WEDNESDAY, May 3, 2017 (HealthDay News) -- Going gluten-free when there's no medical need to do so won't boost cardiovascular health -- and might even harm it, according to a study published online May 2 in The BMJ.
Andrew T. Chan, M.D., M.P.H., from the Columbia University College of Physicians and Surgeons in New York City, and colleagues analyzed data on 64,714 women and 45,303 men, all U.S. health professionals without a history of coronary heart disease when the study started. The study participants completed a detailed food questionnaire beginning in 1986 and updated it every four years until 2010. The researchers looked at gluten intake, dividing participants into five groups from low to high, then calculated how likely they were to develop coronary heart disease over roughly 26 years.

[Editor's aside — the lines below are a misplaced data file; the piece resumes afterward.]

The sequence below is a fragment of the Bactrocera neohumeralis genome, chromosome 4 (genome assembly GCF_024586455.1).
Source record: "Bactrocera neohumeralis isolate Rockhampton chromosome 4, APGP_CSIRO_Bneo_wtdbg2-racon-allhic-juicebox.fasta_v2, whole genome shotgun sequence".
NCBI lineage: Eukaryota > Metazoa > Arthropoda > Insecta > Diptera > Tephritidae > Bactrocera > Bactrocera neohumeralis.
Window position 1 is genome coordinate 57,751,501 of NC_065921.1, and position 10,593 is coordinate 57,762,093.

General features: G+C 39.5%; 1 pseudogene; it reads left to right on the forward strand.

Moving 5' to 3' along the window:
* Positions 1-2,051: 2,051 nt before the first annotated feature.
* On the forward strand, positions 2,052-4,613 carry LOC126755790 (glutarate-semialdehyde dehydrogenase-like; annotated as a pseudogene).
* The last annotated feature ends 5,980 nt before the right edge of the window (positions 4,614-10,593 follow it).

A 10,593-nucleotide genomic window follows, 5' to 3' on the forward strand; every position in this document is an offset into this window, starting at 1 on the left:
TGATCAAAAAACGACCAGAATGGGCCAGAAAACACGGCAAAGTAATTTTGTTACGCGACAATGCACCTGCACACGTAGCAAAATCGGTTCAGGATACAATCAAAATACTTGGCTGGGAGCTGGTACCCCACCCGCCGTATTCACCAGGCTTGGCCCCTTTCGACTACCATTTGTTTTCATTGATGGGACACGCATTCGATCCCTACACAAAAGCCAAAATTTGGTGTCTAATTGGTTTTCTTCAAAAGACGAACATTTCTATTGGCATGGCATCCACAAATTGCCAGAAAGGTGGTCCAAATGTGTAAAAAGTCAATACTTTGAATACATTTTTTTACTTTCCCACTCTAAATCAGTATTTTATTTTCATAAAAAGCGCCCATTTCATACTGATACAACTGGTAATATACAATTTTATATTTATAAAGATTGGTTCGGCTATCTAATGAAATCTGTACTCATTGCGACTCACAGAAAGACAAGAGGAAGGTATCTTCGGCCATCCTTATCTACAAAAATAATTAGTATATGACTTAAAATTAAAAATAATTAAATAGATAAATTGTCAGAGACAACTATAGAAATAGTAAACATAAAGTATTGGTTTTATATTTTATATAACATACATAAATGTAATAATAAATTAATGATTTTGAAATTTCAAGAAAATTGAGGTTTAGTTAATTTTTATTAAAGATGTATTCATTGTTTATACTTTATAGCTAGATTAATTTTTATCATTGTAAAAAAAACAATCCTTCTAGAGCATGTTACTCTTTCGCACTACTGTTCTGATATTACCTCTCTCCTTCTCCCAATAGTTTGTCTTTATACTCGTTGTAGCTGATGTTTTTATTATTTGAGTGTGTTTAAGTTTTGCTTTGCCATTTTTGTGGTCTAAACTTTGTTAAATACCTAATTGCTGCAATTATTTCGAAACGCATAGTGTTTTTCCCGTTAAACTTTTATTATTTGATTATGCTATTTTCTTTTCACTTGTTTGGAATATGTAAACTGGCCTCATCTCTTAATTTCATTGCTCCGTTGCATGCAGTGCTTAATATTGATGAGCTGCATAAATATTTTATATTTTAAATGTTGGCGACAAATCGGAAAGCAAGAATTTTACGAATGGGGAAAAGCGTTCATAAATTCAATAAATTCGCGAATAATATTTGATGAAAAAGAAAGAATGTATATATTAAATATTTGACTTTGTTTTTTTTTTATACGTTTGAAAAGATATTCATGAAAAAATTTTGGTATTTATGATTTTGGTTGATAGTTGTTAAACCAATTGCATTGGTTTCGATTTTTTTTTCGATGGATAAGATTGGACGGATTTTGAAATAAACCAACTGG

When the researchers compared the highest-intake gluten group with the lowest, the rates of coronary heart disease were not very different. However, people with restricted gluten intake often eat a diet low in fiber-rich whole grains -- which are tied to lower cardiovascular risk -- and higher in refined grains, Chan told HealthDay. The researchers then adjusted their findings for intake of refined grains.
"It appeared that those individuals who consumed the lowest levels of dietary gluten had a 15 percent higher risk of heart disease," Chan said. "For the vast majority of people who can tolerate it, restricting gluten to improve your overall health is likely not to be a beneficial strategy."
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